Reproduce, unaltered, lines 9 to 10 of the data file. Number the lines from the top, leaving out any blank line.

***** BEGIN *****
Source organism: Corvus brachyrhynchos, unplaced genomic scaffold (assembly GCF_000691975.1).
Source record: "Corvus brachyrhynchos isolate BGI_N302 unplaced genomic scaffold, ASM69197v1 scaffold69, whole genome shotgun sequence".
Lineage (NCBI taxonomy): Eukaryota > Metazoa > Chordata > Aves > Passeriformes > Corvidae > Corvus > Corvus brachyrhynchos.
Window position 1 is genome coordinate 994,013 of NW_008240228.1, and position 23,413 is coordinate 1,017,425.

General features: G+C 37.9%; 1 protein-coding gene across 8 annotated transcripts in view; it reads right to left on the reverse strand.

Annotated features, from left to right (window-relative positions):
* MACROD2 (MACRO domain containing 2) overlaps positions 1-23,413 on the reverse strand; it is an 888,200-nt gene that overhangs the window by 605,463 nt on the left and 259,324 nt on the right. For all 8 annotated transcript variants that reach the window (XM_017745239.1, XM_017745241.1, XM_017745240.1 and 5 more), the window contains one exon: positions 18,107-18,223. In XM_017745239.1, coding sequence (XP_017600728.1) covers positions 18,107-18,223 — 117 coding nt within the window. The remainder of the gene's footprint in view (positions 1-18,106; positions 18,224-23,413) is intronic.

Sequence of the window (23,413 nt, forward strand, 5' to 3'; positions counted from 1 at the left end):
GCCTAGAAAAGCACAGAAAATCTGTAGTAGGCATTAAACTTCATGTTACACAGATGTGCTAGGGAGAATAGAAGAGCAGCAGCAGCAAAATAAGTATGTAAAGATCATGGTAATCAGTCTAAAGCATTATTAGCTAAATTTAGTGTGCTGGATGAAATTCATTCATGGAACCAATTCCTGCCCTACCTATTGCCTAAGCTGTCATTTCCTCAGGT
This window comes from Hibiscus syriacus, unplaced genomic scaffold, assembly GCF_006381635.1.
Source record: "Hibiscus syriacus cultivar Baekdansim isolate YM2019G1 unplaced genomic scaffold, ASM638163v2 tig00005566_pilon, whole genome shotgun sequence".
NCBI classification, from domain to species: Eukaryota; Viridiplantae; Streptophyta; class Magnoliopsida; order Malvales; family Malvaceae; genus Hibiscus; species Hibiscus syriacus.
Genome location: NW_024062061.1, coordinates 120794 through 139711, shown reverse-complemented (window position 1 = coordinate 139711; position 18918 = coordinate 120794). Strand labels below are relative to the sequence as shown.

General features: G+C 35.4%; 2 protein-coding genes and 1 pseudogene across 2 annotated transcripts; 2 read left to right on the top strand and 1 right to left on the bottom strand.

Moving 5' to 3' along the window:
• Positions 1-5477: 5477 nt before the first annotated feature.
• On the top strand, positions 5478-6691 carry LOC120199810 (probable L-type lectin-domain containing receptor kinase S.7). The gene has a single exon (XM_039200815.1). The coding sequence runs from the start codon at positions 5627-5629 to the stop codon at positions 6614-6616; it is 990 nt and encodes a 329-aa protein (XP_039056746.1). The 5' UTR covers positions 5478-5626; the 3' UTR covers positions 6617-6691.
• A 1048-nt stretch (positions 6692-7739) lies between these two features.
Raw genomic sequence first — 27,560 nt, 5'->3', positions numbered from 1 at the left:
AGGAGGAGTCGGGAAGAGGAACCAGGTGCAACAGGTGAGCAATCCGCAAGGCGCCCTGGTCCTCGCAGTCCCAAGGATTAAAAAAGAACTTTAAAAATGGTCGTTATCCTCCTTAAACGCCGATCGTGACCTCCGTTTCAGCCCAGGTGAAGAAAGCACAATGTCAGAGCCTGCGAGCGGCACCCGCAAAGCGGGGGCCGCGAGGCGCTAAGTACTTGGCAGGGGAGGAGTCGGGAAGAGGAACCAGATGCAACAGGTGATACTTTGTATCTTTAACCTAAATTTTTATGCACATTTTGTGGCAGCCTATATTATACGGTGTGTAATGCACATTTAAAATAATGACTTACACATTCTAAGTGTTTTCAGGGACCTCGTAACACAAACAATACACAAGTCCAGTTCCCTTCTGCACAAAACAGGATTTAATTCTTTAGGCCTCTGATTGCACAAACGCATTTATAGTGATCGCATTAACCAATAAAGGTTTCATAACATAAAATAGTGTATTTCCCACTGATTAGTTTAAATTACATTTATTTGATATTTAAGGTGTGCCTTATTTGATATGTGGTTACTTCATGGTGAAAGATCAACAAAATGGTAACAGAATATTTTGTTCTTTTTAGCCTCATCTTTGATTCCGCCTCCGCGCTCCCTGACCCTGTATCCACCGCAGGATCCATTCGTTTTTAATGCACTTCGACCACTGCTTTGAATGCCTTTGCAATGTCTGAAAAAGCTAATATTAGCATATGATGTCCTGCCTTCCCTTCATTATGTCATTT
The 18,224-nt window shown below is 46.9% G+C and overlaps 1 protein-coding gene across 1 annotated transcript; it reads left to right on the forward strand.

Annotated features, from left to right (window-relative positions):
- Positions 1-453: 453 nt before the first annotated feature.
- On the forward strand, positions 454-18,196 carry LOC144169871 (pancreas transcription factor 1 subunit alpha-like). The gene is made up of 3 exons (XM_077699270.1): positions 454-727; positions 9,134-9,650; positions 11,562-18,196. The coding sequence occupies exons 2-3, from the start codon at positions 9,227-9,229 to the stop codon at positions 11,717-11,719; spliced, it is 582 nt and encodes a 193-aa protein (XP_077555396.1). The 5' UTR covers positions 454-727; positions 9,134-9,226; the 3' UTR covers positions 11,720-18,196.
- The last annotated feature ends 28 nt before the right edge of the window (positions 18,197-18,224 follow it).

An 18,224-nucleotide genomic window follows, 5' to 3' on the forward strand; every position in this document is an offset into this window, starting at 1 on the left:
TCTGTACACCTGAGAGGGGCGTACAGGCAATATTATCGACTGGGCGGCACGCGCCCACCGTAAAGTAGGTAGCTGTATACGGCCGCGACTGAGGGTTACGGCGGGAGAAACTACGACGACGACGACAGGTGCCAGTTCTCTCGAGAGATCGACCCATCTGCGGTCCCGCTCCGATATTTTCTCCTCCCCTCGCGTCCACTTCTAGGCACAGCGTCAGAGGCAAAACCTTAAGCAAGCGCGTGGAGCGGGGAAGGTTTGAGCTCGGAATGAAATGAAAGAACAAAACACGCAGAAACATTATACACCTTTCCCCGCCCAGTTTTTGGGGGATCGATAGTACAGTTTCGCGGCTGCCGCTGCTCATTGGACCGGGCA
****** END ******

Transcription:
GCCTAGAAAAGCACAGAAAATCTGTAGTAGGCATTAAACTTCATGTTACACAGATGTGCTAGGGAGAATAGAAGAGCAGCAGCAGCAAAATAAGTATGTAAAGATCATGGTAATCAGTCTAAAGCATTATTAGCTAAATTTAGTGTGCTGGATGAAATTCATTCATGGAACCAATTCCTGCCCTACCTATTGCCTAAGCTGTCATTTCCTCAGGT
This window comes from Hibiscus syriacus, unplaced genomic scaffold, assembly GCF_006381635.1.